1. Fulfil a particular need

Dancing to the fiddle of search engines requires that you meet searchers at the crossroads. Giving them what they want.

Let's do this practically. If someone searches for "Top podcasts health," what are they looking for specifically. Their intent?

Well, they want a website that will maybe list some of the top 10 podcasts on health.

You may respond by publishing a blog post listing ten podcasts. At this point, you'll have to mention your competitors. But you can slot your show into the rankings, maybe even place it first.

You should not simply write on your homepage that you have the best podcast in the health niche. Well, you can also do that but also make sure that you have a long form piece of content that targets the keyword.

2. Writing about different topics

You'll have a lot of ground to cover, and there are many topics that you can attempt from politics, education, culture, arts, and more.

For example, Classic FM, a digital radio that ranks among the first page results for the keyword, classic radio stations in the US, has an actively updated website.

Their latest music news inform web visitors about musicians from the classic world. Here is an example of one of their blog posts.

If someone on the web, searces for Dame Fanny Waterman, Classic FM may rank with this blog post.

On their website, each page has the Listen Button, and once someone clicks it, they become listeners.

You can read the full blog post here.

KUSC, another radio website that performs well on search engine rankings, runs an active blog section.

This post feature is on Beethoven’s and tells the story behind the Emperor composed in 1809.

3. Optimizing your podcast and radio show descriptions

When publishing your podcast or radio show episodes online, it's important to spare sometime to write a description.

The description is where you tell listeners more about the context of the podcast episode. If you had a guest over, you can tell listeners more about them and what made the interview possible.

Can you use keywords in your descriptions?

Yes, at least target one main keyword. When publishing your podcast on platforms such as as Tune In or Apple Podcasts, it's still worth it to use main keywords and descriptions.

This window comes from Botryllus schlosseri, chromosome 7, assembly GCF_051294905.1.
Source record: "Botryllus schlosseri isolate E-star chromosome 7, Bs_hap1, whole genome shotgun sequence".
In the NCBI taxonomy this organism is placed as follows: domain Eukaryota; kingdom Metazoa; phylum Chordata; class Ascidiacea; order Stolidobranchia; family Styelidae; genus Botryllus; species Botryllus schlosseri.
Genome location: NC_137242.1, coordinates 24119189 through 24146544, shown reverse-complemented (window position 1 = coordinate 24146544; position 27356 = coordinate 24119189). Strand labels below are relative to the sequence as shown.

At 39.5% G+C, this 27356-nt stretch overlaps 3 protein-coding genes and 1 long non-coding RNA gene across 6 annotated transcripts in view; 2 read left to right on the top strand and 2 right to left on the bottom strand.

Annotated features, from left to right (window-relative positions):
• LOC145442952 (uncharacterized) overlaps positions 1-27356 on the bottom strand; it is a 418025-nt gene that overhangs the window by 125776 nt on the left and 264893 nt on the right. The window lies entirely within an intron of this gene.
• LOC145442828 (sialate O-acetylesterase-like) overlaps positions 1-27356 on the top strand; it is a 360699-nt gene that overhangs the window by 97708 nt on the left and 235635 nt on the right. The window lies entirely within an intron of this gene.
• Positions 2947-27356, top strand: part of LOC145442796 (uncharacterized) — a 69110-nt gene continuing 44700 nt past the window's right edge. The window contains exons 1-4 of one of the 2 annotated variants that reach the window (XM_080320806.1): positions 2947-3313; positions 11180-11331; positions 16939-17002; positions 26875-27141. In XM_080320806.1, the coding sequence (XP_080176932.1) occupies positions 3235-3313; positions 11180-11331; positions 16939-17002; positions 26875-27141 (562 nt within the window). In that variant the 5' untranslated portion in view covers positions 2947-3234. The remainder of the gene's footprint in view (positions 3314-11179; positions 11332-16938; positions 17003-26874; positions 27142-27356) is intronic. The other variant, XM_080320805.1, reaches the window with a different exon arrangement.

Radio stations should also optimize their descriptions when they add their station to radio directories.

Here is an example of a show description from the podcast Arm Chair Expert. You can check out this particular episode here.

You can consider turning podcast or radio episodes into blog posts. Titles must be optimized with relevant keywords too.

Google plans to listen to online audio files just as it scans website pages for content. It can then rank the episodes based on the relevance to user queries.

So, the current advice is to mention your keyword in the podcast audio.

4. Must have pages on your website

Radio and podcast websites are structured differently, and it's essential to have a properly structured website.

A well-organized site translates to a better user experience. If users are shown to enjoy your website by spending more time viewing pages, Google's algorithm will take this into account and propel your website to the top of its search results.

Here are some well-structured websites we found for your viewing pleasure:

You can take a leaf from WIOG. It has all the important pages that a typical radio station website should have: Shows, Features, Blog, Events, News, Contents, Sweet Deals, & Podcasts.

This American Life website is also well-structured and designed for the needs of users. You can visit various pages, such as the Archive for past episodes. The How To Listen page makes it easier for people to find the podcast on other platforms.

5. Your road map to the first page of Google

There is a lot you may still need to know about SEO. But what we have covered so far should get your website ranking in no time.

As we conclude this article, here is a roadmap you can use to get to the top of search engine rankings:

  • Consider choosing a domain name that's descriptive and related to what you do. For instance, or
  • Host with a reputable provider with great uptimes.
  • Gather a list of all the keywords you want to target. Check the difficult score of each keyword to know what it might take to rank for it.
  • Structure your website well, and have all the essential pages
  • Make sure you choose a theme or template that's ultra-fast
  • The design should be mobile friendly too
  • Each page should target one main keyword
  • Consider using keywords in the title tags
  • Images should have the alt tag and keywords
  • Link to authority websites, and once you have grown your content, perform internal linking
  • Promote your blog posts on social media
  • Consider updating your guides regularly with fresh information

Do I have to do everything myself?

We get that you're a creative focused on entertaining listeners.

Plus, you may be running a radio or podcast as a hobby.

If you don’t have much time, you can hire freelancers that will help in writing some of the content.